I used this quite a bit on my travels, domestic and international. Booking.com rounds out the best deals in the area and provides an easy-to-use app to book them. While in New Zealand last year, I’d use the site and app to book very last-minute accommodations that were killer deals. But the icing on the cake is that you don’t have to pay a booking fee or down payment, you just get a confirmation and pay later at your hotel.

Air Bnb


Air Bnb has revolutionized the way we stay. The app is beautiful and is extremely easy to navigate. If you’re someone like me who doesn’t necessarily want to spend the money on a hotel for one person but doesn’t want to stay in a bunk bed at a hostel either, Air Bnb is the best alternative. Hosts create profiles that highlight their place whether it be a room, entire house, studio, etc. They add amenities, photos, pricing and a calendar so you know when their place is available. You can also get a feel of the host by reading their bio. I’ve met some incredible people around the world using this site. OH! And if you’re new to the site, have someone you know who’s already signed up send you a code for $25 credit towards your first stay. (Hint, hint me!)

7. Find My iPhone

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Granted, if you don’t have an iPhone this one is obsolete. But if you do, you should have this on your phone stat. If you ever lose your phone or get it stolen, you can track down where it is and where its been. The only problem is that your phone needs to be turned on and connected to Wi-Fi or data plan to be found. You can log on to your iCloud account online or use a friend’s iPhone and log in to the app from there find it. Your computer then uses it’s GPS connection to locate your phone and if has been stolen, you can lock your device so they can’t use it.

8. Google Maps


Google Maps has saved me a time or two when I was turned around in the wrong direction. I use it daily and not just for lengthy trips. It’s the easiest (in my opinion) app to use to find somewhere, get directions and approximate times to your destinations. The app now includes warnings for heavy traffic, accidents, road work and other distractions that could mess up your driving route.  If I don’t have a Wi-Fi connection while I’m walking somewhere, I screen shot the map so I can continue to use it without internet.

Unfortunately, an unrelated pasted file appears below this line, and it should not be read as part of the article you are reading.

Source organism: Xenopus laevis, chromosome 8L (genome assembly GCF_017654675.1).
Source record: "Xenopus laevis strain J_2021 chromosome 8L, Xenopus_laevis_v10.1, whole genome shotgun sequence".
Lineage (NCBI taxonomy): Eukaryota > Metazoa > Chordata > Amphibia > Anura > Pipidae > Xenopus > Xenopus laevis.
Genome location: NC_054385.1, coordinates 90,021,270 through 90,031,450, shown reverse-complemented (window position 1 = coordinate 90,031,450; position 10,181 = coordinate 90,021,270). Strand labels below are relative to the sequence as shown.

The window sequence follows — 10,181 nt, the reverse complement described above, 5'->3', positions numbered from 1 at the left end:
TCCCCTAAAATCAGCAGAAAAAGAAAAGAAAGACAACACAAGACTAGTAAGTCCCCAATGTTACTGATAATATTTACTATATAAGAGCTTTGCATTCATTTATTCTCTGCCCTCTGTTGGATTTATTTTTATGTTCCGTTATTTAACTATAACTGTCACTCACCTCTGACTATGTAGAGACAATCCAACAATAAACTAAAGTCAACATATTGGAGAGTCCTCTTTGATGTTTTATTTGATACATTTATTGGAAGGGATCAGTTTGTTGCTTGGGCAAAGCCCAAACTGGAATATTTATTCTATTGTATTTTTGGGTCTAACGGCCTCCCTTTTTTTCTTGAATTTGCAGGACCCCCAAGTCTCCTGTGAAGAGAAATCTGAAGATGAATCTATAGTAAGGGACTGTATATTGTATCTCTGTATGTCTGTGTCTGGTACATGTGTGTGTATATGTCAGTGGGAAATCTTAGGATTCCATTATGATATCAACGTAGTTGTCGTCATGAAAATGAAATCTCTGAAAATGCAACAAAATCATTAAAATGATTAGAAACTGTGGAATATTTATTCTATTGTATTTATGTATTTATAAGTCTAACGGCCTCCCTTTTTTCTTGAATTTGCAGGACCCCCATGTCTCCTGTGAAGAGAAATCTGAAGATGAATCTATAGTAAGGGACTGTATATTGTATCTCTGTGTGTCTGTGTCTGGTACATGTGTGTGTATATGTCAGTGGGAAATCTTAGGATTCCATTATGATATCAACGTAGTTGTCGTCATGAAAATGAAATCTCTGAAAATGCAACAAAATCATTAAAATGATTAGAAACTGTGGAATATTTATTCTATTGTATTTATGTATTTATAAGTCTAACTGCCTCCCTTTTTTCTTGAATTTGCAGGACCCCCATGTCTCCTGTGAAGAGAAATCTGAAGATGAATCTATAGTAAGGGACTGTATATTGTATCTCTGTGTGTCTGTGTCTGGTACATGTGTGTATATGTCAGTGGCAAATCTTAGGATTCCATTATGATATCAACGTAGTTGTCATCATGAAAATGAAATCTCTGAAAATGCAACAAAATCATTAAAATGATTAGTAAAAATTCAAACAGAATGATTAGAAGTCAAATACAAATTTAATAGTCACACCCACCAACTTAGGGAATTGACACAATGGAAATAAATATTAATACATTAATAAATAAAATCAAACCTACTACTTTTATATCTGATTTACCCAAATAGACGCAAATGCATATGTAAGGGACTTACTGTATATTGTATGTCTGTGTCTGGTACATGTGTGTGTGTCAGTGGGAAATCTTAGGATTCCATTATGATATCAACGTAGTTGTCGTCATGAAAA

9. Airline apps


There are several airline apps that allow you to check-in, grab your boarding pass and even get notifications when your bag was loaded onto the plane. Delta is a great example of this. You can sign on and check-in, get a barcode for your boarding pass and check that your bag(s) are ok.  Another popular app is Southwest which does relatively the same thing, they just don’t notify you about your luggage. They do alert you if there’s a gate change or your flight is delayed though. I use Air New Zealand’s app to keep on top of my flights and make sure they are on time and which terminal I need to be at. I can also log in with my airports member ID to order coffee in advance before I get to their lounge! Like I said earlier, there are many airline mobile apps available and I recommend downloading the apps of the airlines you use.

10. Kayak


Kayak is an all-in-one travel app that you can book hotel, car, and flights. Kayak searches the internet for the best deals and produces results within seconds. I use this app to check flight prices between a few sights to see who’s better-than-who.  You can click on the best price and be taken to the airline/car rental/hotel’s website to make your booking.

11. Uber


Uber is the best! Seriously, I don’t know how many times I used this app while I was in San Francisco for a month. Not only is it convenient (there was an Uber car around every corner), but much cheaper than a taxi! When you sign up for the service, you’re first ride is on Uber. I scored a free trip over $20 just by signing up. There’s also a code you can send to your friends and if they sign up and use it, you get a $20 credit!

12. Y Plan

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While it’s only limited to New York, San Francisco, London and Bristol at the moment, the Y Plan app allows you to discover events in the city and book them directly through the app. It was great to look up events the day of and see what was going on in the city. I could book tickets right away then post it on Facebook to invite other friends in the city to come with! If you ever have the question “what should I do tonight?” this app is your answer. It will be much better once they roll out new cities so everyone traveling can use it!

13. Gas Buddy


Road trippers listen up! This app will literally save you money. Gas Buddy lists the cheapest gas stations around your location with directions. It’s that simple. I use it on road trips and can plan out my stops if I need to. It has found me significantly cheaper gas stations in areas that are inundated with overpriced gas.  I used it up and down the coast on my recent road trip to San Fran from Portland. You can even recommend places if you find cheaper and Gas Buddy will highlight it.